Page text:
April 11th, 2022
In this episode, Dr. Noah Tamarkin (Anthropology, Cornell University) talks about his recent book, Genetics Afterlives: Black Jewish Indigeneity in South Africa (Duke University Press 2020).
The book chronicles the politics of race, religion and recognition among the Lemba people of South Africa who were the subject of Jewish genetic ancestry studies in the 1980s and 1990s. He delves into the notion of indigeneity as well as the intersection of oral history, genetics and ethnography.
January 2nd, 2022
In this episode, Prof. Cheikh Anta Babou (University of Pennsylvania) discusses his latest book, Muridiyya on the Move: Islam, Migration and Place-Making (Ohio University Press 2021). He talks about how mobility and memorialization constitute integral parts of the Murid identity. He also delves into the feminization of Senegalese migration to the United States and the impact of gentrification on African communities in New York City.
November 16th, 2021
In this episode, Dr. Yomaira Figueroa-Vásquez (Associate Prof. at Michigan State University) discusses her recent book entitled Decolonizing Diasporas: Radical Mappings of Afro-Atlantic Literature (Northwestern University Press 2020). She breaks down the notions of intimacy, dispossession, and the "peripheralizing" of Hispanophone Afro-Atlantic aesthetics in the context of coloniality and dictatorship. She also discusses her experiences traveling to Equatorial Guinea, the Dominican Republic and Puerto Rico to conduct research for her book.
September 24th, 2021
In this episode, Professor Mohamed Saliou Camara, Chair of the African Studies Department at Howard University discusses the recent military coup in Guinea Conakry that ousted President Alpha Condé. He analyses the circumstances under which the event happened as well as provides an overview of the different military coups and takeover attempts in Guinea since its independence in 1958.
May 2nd, 2021
"If you were to look closely at his time in power, it is punctuated by rebellions, it is punctuated by coup attempts, it is punctuated by civil unrest, human rights abuses; there is no way to look at the domestic political situation in Chad, under Déby and walk away thinking this is a stable, prosperous regime." Daniel Eizenga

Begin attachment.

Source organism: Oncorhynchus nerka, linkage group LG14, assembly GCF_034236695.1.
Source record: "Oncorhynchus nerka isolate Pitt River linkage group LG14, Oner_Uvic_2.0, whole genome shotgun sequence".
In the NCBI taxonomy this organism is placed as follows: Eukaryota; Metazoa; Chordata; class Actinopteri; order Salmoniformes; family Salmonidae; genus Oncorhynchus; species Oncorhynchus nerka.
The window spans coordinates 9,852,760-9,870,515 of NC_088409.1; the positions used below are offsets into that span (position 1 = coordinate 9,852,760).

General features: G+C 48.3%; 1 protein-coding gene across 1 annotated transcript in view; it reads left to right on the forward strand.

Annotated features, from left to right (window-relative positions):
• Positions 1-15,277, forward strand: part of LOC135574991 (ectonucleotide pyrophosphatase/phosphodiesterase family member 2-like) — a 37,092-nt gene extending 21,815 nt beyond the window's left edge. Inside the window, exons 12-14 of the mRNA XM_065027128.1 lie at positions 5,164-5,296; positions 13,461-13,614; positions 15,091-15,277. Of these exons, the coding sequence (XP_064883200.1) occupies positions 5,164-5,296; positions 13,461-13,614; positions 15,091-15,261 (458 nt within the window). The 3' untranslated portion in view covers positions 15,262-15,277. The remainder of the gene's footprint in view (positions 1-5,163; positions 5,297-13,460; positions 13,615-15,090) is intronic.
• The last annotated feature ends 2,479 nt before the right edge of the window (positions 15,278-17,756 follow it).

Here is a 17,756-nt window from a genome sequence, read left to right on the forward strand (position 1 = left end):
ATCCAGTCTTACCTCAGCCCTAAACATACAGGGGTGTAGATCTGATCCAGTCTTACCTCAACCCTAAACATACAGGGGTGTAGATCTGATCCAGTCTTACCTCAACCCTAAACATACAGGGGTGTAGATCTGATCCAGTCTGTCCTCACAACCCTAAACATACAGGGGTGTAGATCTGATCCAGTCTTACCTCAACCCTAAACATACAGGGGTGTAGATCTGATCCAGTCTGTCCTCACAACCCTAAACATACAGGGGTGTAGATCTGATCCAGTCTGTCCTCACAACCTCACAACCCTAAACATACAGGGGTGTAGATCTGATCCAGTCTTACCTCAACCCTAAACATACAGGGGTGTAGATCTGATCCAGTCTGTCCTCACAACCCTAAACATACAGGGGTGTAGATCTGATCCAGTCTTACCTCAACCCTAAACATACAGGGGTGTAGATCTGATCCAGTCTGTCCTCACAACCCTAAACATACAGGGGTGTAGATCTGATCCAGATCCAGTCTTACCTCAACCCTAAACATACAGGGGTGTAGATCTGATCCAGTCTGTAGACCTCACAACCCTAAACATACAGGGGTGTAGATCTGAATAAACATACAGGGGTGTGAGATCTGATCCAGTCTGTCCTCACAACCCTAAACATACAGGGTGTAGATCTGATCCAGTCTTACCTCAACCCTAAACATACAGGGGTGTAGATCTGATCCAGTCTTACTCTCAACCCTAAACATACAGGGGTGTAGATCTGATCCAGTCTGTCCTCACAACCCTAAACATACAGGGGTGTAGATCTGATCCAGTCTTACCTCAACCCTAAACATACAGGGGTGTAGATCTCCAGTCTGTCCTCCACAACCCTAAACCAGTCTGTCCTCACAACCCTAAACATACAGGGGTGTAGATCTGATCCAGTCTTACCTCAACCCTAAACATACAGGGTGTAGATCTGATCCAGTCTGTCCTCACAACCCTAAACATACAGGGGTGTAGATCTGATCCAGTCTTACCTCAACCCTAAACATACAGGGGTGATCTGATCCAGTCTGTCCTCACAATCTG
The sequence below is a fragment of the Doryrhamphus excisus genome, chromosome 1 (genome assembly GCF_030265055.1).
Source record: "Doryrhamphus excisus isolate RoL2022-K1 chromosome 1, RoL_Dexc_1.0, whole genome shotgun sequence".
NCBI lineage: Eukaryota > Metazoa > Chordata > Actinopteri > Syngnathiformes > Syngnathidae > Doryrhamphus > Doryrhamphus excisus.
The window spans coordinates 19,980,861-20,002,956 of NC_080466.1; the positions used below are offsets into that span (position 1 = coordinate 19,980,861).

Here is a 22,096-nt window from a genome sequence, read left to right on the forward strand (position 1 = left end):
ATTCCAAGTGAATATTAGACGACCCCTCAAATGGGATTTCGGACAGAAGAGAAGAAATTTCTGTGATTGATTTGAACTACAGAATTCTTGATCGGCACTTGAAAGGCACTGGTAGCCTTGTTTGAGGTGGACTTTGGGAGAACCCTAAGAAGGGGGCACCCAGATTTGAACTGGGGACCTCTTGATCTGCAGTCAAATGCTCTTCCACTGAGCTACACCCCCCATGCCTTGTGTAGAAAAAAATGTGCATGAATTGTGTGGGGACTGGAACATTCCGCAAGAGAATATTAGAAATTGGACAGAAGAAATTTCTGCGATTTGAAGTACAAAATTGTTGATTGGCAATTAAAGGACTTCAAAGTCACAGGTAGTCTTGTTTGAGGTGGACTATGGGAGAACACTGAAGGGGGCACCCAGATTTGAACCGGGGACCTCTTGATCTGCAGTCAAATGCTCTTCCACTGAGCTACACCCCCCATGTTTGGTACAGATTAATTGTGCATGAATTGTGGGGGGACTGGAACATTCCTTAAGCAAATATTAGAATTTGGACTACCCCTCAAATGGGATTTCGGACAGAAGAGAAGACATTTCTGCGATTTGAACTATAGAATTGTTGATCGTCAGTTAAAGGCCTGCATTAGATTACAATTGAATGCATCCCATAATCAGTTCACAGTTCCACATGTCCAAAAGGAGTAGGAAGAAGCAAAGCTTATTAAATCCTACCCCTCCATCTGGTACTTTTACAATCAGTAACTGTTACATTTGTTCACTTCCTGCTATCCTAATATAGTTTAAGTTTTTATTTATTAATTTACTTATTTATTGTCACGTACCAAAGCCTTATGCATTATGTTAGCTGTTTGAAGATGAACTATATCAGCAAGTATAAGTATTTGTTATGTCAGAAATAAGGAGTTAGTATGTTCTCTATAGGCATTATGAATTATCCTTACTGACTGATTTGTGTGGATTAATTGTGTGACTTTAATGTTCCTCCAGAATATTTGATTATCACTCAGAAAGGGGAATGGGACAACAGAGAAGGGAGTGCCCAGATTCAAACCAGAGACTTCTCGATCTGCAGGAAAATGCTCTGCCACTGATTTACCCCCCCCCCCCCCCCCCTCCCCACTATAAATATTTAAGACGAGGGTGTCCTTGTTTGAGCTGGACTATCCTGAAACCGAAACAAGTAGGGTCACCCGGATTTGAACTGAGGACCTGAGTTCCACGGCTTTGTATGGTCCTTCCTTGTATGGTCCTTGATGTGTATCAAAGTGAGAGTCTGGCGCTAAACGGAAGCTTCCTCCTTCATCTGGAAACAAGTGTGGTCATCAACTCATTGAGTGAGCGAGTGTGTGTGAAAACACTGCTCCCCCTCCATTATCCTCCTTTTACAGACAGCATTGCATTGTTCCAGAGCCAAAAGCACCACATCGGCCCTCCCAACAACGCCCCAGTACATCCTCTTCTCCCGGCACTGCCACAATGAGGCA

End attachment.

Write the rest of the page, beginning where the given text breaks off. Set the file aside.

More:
In this conversation, Dr. Daniel Eizenga, Research Fellow at the Africa Center for Strategic Studies examines the current political situation in Chad following the unexpected death of President Idriss Déby Itno who ruled the country for 30 years.
March 8th, 2021
Senegal, one of the model democracies on the African continent has been experiencing an unprecedented popular uprising following the arrest of opposition leader Ousmane Sonko on disorderly conduct and call for insurrection charges. Prior to that, Ousmane Sonko has been accused of rape followed by death threats by a young masseuse named Adji Sarr. While Sonko continues to claim that the accusations are part of a conspiracy to eliminate him from the upcoming presidential race, the presidential camp maintains that the allegations brought against him has nothing to do with politics. So far, a dozen of protesters lost their lives and the matter is pending in court. In this episode, Drs. Marame Guéye (East Carolina University) and Oumar Ba (Morehouse College) discuss the causes and potential ways out of the civil unrest.
February 10th, 2021
"One thing I push back against a little in the book is the sort of emphasis on resistance in scholarship on hip hop. Not because resistance isn't, or hasn't often been an important facet of hip hop cultures in various places throughout the world but because sometimes a sort of understanding of resistance as so integral to hip hop can elide the other ways in which hip hop is important to people." Dr. Catherine Appert
In this episode, Associate Professor at Cornell University, Dr. Catherine Appert, talks about her book In Hip Hop Time: Music, Memory and Social Change in Urban Senegal. She also talks about her fieldwork experience navigating culturally complex spaces where class, gender, and national origin intersect.
January 15th, 2021
"The Pandemic started when I was finishing my dissertation. I have done a lot during this pandemic, it kind of forced me to finish."
"I was supposed to start my fieldwork over the summer, I was supposed to be gone by the end of May, I had already made my travel arrangements and then the pandemic hit."
COVID-19 has affected every aspect of life including the possibility to conduct dissertation fieldwork. In this episode, doctoral students (Astou Guèye - University of Wisconsin, Bright Gyamfi - Northwestern University, Margaret Rowley - Boston University) and recent graduate (Dr. Nicholas McLeod, Rider University) share their experiences about doing fieldwork and writing a dissertation amidst a global pandemic.
December 6th, 2020
In this episode, Ph.D candidate and #EndSARS protest facilitator, Shamsudeen Abubakar, talks about the origin and manifestations of the #ENDSARS protest that has been taking place in many Nigerian cities/States and abroad. He also delves into his personal involvement with the organization of a peaceful protest against Nigerian police brutality in Louisville, Kentucky back in October 2020.
October 12th, 2020
In this episode, Distinguished Professor of Philosophy Dismas Masolo (University of Louisville) revisits historical attempts to deny the existence of African Philosophy as well as African scholars' response to these attempts. He also discusses Ubuntu philosophy and the concepts of personhood and community as understood by scholars such as Menkiti.